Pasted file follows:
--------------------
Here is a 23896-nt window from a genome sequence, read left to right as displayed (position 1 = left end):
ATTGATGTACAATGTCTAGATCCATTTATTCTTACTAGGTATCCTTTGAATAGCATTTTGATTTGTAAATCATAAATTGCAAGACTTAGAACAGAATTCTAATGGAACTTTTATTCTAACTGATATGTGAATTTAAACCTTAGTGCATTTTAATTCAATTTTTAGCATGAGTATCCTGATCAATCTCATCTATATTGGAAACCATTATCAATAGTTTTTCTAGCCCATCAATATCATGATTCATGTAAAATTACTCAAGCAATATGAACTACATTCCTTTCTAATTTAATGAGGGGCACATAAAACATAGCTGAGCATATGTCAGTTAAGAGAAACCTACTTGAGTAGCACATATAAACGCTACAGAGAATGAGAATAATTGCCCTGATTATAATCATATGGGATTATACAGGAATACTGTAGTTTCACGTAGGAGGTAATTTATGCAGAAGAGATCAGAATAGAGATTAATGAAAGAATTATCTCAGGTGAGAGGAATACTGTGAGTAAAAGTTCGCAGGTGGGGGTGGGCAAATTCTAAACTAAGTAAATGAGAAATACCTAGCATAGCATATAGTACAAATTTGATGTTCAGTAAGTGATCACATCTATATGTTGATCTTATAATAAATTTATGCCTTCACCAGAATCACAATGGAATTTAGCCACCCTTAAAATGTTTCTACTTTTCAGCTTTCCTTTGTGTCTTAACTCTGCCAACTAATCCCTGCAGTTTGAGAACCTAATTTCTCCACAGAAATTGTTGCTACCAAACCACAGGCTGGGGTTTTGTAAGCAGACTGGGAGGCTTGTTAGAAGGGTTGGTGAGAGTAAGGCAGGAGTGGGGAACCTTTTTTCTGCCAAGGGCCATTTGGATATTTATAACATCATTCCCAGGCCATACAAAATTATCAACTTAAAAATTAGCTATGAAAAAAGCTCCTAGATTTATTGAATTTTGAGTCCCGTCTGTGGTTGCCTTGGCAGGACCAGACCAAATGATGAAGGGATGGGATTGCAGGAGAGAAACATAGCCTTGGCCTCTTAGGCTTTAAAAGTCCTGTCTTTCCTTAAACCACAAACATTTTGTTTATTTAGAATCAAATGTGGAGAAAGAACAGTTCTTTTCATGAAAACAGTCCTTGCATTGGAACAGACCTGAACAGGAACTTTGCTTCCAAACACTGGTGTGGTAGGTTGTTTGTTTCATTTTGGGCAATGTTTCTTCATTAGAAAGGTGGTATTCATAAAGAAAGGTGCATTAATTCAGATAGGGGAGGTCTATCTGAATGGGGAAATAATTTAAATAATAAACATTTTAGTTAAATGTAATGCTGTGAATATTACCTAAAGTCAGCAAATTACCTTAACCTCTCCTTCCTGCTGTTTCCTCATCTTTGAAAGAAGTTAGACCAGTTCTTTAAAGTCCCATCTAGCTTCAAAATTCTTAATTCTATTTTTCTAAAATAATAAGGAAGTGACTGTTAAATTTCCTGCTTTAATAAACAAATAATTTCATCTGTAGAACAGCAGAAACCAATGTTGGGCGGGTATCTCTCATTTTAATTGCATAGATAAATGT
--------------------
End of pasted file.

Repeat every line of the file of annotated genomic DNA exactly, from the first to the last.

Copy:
Here is a 23896-nt window from a genome sequence, read left to right as displayed (position 1 = left end):
ATTGATGTACAATGTCTAGATCCATTTATTCTTACTAGGTATCCTTTGAATAGCATTTTGATTTGTAAATCATAAATTGCAAGACTTAGAACAGAATTCTAATGGAACTTTTATTCTAACTGATATGTGAATTTAAACCTTAGTGCATTTTAATTCAATTTTTAGCATGAGTATCCTGATCAATCTCATCTATATTGGAAACCATTATCAATAGTTTTTCTAGCCCATCAATATCATGATTCATGTAAAATTACTCAAGCAATATGAACTACATTCCTTTCTAATTTAATGAGGGGCACATAAAACATAGCTGAGCATATGTCAGTTAAGAGAAACCTACTTGAGTAGCACATATAAACGCTACAGAGAATGAGAATAATTGCCCTGATTATAATCATATGGGATTATACAGGAATACTGTAGTTTCACGTAGGAGGTAATTTATGCAGAAGAGATCAGAATAGAGATTAATGAAAGAATTATCTCAGGTGAGAGGAATACTGTGAGTAAAAGTTCGCAGGTGGGGGTGGGCAAATTCTAAACTAAGTAAATGAGAAATACCTAGCATAGCATATAGTACAAATTTGATGTTCAGTAAGTGATCACATCTATATGTTGATCTTATAATAAATTTATGCCTTCACCAGAATCACAATGGAATTTAGCCACCCTTAAAATGTTTCTACTTTTCAGCTTTCCTTTGTGTCTTAACTCTGCCAACTAATCCCTGCAGTTTGAGAACCTAATTTCTCCACAGAAATTGTTGCTACCAAACCACAGGCTGGGGTTTTGTAAGCAGACTGGGAGGCTTGTTAGAAGGGTTGGTGAGAGTAAGGCAGGAGTGGGGAACCTTTTTTCTGCCAAGGGCCATTTGGATATTTATAACATCATTCCCAGGCCATACAAAATTATCAACTTAAAAATTAGCTATGAAAAAAGCTCCTAGATTTATTGAATTTTGAGTCCCGTCTGTGGTTGCCTTGGCAGGACCAGACCAAATGATGAAGGGATGGGATTGCAGGAGAGAAACATAGCCTTGGCCTCTTAGGCTTTAAAAGTCCTGTCTTTCCTTAAACCACAAACATTTTGTTTATTTAGAATCAAATGTGGAGAAAGAACAGTTCTTTTCATGAAAACAGTCCTTGCATTGGAACAGACCTGAACAGGAACTTTGCTTCCAAACACTGGTGTGGTAGGTTGTTTGTTTCATTTTGGGCAATGTTTCTTCATTAGAAAGGTGGTATTCATAAAGAAAGGTGCATTAATTCAGATAGGGGAGGTCTATCTGAATGGGGAAATAATTTAAATAATAAACATTTTAGTTAAATGTAATGCTGTGAATATTACCTAAAGTCAGCAAATTACCTTAACCTCTCCTTCCTGCTGTTTCCTCATCTTTGAAAGAAGTTAGACCAGTTCTTTAAAGTCCCATCTAGCTTCAAAATTCTTAATTCTATTTTTCTAAAATAATAAGGAAGTGACTGTTAAATTTCCTGCTTTAATAAACAAATAATTTCATCTGTAGAACAGCAGAAACCAATGTTGGGCGGGTATCTCTCATTTTAATTGCATAGATAAATGT